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Cooking Method - Brine

The most basic brine consists of water and kosher salt, but because the salt solution is absorbed into the fish, it can also be used to carry other flavors with it to enhance the smoked fish. This recipe works well for any fish fillet or whole fish that will be hot-smoked.

Unlike bacon that comes from the pork belly, Canadian bacon (also called back bacon or Irish bacon) is made with trimmed pork loins or tenderloins. It is traditionally wet-cured by injecting the meat with a curing solution. In England this bacon includes the fat portion of the loin. Read more about making bacon in Mike Stines' article here.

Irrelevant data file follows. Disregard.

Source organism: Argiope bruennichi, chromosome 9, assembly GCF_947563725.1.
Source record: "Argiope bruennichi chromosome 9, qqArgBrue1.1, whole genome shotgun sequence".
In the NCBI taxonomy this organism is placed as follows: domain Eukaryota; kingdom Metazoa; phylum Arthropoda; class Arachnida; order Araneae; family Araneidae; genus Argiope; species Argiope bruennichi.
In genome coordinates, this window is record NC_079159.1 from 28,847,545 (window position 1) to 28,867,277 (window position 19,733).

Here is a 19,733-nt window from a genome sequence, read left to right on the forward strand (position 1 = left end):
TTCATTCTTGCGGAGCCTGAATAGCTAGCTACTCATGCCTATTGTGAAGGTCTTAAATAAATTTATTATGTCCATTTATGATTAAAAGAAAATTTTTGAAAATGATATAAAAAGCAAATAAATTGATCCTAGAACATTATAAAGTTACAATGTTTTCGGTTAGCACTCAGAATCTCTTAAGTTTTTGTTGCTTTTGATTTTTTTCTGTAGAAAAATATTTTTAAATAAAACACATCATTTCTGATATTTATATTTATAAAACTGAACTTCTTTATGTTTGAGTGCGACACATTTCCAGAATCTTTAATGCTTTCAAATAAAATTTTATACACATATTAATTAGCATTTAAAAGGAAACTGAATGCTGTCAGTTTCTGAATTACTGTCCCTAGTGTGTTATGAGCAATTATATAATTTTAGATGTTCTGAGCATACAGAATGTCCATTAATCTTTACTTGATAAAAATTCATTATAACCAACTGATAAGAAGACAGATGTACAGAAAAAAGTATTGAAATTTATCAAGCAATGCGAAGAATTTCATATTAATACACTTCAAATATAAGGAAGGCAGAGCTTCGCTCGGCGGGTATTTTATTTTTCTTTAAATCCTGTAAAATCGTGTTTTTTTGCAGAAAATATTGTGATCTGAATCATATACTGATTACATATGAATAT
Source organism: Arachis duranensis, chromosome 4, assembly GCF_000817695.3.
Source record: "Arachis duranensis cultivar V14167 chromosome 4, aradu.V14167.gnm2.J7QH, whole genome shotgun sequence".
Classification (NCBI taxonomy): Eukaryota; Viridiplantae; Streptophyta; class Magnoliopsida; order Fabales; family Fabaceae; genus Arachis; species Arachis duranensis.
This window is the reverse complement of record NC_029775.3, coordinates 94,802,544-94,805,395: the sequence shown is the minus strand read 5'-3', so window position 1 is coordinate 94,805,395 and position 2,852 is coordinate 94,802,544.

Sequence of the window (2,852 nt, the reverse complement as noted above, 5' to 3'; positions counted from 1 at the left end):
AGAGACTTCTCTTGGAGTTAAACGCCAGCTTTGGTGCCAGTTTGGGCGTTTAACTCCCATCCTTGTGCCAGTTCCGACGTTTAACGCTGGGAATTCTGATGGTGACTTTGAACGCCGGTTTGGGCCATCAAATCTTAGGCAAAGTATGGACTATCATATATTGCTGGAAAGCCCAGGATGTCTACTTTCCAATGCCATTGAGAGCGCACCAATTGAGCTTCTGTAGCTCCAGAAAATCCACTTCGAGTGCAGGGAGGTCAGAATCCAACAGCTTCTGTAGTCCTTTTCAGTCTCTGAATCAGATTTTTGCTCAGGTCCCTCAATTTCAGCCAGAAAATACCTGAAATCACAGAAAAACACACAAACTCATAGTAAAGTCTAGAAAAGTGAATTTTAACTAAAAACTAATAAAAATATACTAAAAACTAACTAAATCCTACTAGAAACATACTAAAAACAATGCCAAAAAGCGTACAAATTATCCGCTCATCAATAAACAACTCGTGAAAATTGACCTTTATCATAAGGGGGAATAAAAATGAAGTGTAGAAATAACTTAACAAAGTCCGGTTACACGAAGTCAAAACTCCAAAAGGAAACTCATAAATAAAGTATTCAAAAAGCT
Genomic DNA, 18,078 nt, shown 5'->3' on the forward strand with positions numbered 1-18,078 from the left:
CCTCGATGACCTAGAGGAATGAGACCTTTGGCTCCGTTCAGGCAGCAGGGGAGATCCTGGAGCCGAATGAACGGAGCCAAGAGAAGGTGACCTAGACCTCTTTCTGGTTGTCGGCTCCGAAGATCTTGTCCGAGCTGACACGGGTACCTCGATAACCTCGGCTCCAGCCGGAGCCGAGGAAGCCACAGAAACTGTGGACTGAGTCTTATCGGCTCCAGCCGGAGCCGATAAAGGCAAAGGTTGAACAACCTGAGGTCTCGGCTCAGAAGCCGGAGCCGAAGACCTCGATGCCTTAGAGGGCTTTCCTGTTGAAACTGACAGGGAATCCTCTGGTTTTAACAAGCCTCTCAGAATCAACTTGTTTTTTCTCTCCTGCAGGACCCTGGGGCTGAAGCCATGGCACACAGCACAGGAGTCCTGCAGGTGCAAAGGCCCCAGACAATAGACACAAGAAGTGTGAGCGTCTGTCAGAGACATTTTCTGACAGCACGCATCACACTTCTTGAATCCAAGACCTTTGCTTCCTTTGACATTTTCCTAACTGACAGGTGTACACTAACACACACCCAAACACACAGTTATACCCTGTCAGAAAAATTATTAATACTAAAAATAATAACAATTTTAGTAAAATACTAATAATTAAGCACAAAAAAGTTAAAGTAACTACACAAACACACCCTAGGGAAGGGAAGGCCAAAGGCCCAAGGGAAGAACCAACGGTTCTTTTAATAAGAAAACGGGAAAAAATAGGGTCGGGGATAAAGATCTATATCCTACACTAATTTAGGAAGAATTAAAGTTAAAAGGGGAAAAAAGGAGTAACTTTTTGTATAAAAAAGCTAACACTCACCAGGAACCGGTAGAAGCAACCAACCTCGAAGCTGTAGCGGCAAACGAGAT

Perfect as a snack or a side dish, this pie is usually served topped with salsa. Dedicated chileheads can also add some hot sauce to the mixture.

Chiltepin Sauce

Note that there are hundreds of olive varieties, some might work better than others. Results may vary, so start with small quantities. And as with any produce that you plan to preserve, use only fresh, ripe  and spotless fruit. Read the entire article from Harald Zoschke on the Burn! Blog here.

This basic shellfish brine comes from Mike Stines' article "Smoking Succulent Shellfish". Read more how-to and recipes for smoked mussels, clams, scallops, and oysters here.

 

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